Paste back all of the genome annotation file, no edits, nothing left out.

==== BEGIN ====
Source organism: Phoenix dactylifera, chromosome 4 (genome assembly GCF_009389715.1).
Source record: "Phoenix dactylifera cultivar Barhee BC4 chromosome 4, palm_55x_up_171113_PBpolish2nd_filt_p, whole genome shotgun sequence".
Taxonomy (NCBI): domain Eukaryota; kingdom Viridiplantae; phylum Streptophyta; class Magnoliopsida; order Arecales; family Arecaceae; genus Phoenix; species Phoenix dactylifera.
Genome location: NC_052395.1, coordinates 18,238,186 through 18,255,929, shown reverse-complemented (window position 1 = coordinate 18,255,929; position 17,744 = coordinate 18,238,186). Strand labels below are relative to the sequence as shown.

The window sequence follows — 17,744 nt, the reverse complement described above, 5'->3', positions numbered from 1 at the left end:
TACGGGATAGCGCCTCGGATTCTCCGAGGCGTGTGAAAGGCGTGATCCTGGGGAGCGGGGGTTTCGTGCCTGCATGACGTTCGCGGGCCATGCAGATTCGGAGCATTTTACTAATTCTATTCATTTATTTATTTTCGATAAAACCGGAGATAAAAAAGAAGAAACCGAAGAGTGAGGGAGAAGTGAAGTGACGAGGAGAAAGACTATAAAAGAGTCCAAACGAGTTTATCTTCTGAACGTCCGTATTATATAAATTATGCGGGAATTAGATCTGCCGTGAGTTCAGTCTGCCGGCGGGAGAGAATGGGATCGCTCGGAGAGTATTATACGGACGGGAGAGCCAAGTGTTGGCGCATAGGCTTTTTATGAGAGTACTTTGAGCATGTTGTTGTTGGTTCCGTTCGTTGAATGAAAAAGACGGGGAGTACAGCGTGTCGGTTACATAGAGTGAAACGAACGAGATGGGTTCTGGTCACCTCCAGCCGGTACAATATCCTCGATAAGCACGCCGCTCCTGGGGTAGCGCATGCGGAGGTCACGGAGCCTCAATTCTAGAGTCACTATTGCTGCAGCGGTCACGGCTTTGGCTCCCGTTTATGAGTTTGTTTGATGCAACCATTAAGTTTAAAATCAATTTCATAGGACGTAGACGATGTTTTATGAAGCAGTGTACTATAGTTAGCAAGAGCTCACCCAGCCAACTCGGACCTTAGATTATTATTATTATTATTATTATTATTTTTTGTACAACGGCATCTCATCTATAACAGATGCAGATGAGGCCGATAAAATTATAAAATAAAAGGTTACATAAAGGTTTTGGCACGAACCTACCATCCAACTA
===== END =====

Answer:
Source organism: Phoenix dactylifera, chromosome 4 (genome assembly GCF_009389715.1).
Source record: "Phoenix dactylifera cultivar Barhee BC4 chromosome 4, palm_55x_up_171113_PBpolish2nd_filt_p, whole genome shotgun sequence".
Taxonomy (NCBI): domain Eukaryota; kingdom Viridiplantae; phylum Streptophyta; class Magnoliopsida; order Arecales; family Arecaceae; genus Phoenix; species Phoenix dactylifera.
Genome location: NC_052395.1, coordinates 18,238,186 through 18,255,929, shown reverse-complemented (window position 1 = coordinate 18,255,929; position 17,744 = coordinate 18,238,186). Strand labels below are relative to the sequence as shown.

The window sequence follows — 17,744 nt, the reverse complement described above, 5'->3', positions numbered from 1 at the left end:
TACGGGATAGCGCCTCGGATTCTCCGAGGCGTGTGAAAGGCGTGATCCTGGGGAGCGGGGGTTTCGTGCCTGCATGACGTTCGCGGGCCATGCAGATTCGGAGCATTTTACTAATTCTATTCATTTATTTATTTTCGATAAAACCGGAGATAAAAAAGAAGAAACCGAAGAGTGAGGGAGAAGTGAAGTGACGAGGAGAAAGACTATAAAAGAGTCCAAACGAGTTTATCTTCTGAACGTCCGTATTATATAAATTATGCGGGAATTAGATCTGCCGTGAGTTCAGTCTGCCGGCGGGAGAGAATGGGATCGCTCGGAGAGTATTATACGGACGGGAGAGCCAAGTGTTGGCGCATAGGCTTTTTATGAGAGTACTTTGAGCATGTTGTTGTTGGTTCCGTTCGTTGAATGAAAAAGACGGGGAGTACAGCGTGTCGGTTACATAGAGTGAAACGAACGAGATGGGTTCTGGTCACCTCCAGCCGGTACAATATCCTCGATAAGCACGCCGCTCCTGGGGTAGCGCATGCGGAGGTCACGGAGCCTCAATTCTAGAGTCACTATTGCTGCAGCGGTCACGGCTTTGGCTCCCGTTTATGAGTTTGTTTGATGCAACCATTAAGTTTAAAATCAATTTCATAGGACGTAGACGATGTTTTATGAAGCAGTGTACTATAGTTAGCAAGAGCTCACCCAGCCAACTCGGACCTTAGATTATTATTATTATTATTATTATTATTTTTTGTACAACGGCATCTCATCTATAACAGATGCAGATGAGGCCGATAAAATTATAAAATAAAAGGTTACATAAAGGTTTTGGCACGAACCTACCATCCAACTA